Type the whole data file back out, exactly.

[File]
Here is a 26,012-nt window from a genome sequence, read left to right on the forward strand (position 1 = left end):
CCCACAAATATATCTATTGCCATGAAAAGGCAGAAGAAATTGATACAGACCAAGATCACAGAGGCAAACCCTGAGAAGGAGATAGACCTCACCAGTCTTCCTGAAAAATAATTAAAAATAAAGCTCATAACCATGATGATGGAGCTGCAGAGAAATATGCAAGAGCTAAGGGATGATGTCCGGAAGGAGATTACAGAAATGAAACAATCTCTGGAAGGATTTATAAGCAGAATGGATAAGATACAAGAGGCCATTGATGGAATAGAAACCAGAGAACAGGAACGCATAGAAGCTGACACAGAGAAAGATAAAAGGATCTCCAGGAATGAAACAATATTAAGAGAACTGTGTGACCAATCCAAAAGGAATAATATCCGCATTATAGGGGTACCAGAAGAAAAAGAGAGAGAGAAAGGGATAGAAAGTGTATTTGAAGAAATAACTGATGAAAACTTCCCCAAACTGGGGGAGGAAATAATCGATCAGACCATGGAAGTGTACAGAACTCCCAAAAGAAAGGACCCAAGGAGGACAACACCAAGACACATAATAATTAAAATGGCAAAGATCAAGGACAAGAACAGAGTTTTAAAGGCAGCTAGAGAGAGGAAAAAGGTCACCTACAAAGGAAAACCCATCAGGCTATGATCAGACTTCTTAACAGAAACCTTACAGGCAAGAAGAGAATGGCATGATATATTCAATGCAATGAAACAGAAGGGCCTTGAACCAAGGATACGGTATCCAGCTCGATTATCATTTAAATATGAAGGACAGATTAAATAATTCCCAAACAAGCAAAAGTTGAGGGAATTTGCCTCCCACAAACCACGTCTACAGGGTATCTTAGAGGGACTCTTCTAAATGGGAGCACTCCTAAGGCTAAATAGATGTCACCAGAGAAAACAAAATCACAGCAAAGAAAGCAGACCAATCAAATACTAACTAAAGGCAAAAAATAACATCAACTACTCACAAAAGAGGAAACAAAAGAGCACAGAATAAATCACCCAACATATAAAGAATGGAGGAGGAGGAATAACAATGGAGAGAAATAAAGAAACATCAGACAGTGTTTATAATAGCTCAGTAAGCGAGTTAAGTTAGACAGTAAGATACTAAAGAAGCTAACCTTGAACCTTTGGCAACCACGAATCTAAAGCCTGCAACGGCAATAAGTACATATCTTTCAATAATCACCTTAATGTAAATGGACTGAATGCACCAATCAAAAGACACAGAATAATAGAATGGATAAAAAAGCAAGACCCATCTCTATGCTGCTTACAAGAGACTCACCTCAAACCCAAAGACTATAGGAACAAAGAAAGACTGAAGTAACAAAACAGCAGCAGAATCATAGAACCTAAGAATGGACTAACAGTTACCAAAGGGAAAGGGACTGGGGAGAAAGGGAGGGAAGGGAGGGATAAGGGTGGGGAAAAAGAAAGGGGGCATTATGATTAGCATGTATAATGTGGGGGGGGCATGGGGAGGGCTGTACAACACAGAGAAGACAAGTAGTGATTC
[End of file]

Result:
Here is a 26,012-nt window from a genome sequence, read left to right on the forward strand (position 1 = left end):
CCCACAAATATATCTATTGCCATGAAAAGGCAGAAGAAATTGATACAGACCAAGATCACAGAGGCAAACCCTGAGAAGGAGATAGACCTCACCAGTCTTCCTGAAAAATAATTAAAAATAAAGCTCATAACCATGATGATGGAGCTGCAGAGAAATATGCAAGAGCTAAGGGATGATGTCCGGAAGGAGATTACAGAAATGAAACAATCTCTGGAAGGATTTATAAGCAGAATGGATAAGATACAAGAGGCCATTGATGGAATAGAAACCAGAGAACAGGAACGCATAGAAGCTGACACAGAGAAAGATAAAAGGATCTCCAGGAATGAAACAATATTAAGAGAACTGTGTGACCAATCCAAAAGGAATAATATCCGCATTATAGGGGTACCAGAAGAAAAAGAGAGAGAGAAAGGGATAGAAAGTGTATTTGAAGAAATAACTGATGAAAACTTCCCCAAACTGGGGGAGGAAATAATCGATCAGACCATGGAAGTGTACAGAACTCCCAAAAGAAAGGACCCAAGGAGGACAACACCAAGACACATAATAATTAAAATGGCAAAGATCAAGGACAAGAACAGAGTTTTAAAGGCAGCTAGAGAGAGGAAAAAGGTCACCTACAAAGGAAAACCCATCAGGCTATGATCAGACTTCTTAACAGAAACCTTACAGGCAAGAAGAGAATGGCATGATATATTCAATGCAATGAAACAGAAGGGCCTTGAACCAAGGATACGGTATCCAGCTCGATTATCATTTAAATATGAAGGACAGATTAAATAATTCCCAAACAAGCAAAAGTTGAGGGAATTTGCCTCCCACAAACCACGTCTACAGGGTATCTTAGAGGGACTCTTCTAAATGGGAGCACTCCTAAGGCTAAATAGATGTCACCAGAGAAAACAAAATCACAGCAAAGAAAGCAGACCAATCAAATACTAACTAAAGGCAAAAAATAACATCAACTACTCACAAAAGAGGAAACAAAAGAGCACAGAATAAATCACCCAACATATAAAGAATGGAGGAGGAGGAATAACAATGGAGAGAAATAAAGAAACATCAGACAGTGTTTATAATAGCTCAGTAAGCGAGTTAAGTTAGACAGTAAGATACTAAAGAAGCTAACCTTGAACCTTTGGCAACCACGAATCTAAAGCCTGCAACGGCAATAAGTACATATCTTTCAATAATCACCTTAATGTAAATGGACTGAATGCACCAATCAAAAGACACAGAATAATAGAATGGATAAAAAAGCAAGACCCATCTCTATGCTGCTTACAAGAGACTCACCTCAAACCCAAAGACTATAGGAACAAAGAAAGACTGAAGTAACAAAACAGCAGCAGAATCATAGAACCTAAGAATGGACTAACAGTTACCAAAGGGAAAGGGACTGGGGAGAAAGGGAGGGAAGGGAGGGATAAGGGTGGGGAAAAAGAAAGGGGGCATTATGATTAGCATGTATAATGTGGGGGGGGCATGGGGAGGGCTGTACAACACAGAGAAGACAAGTAGTGATTC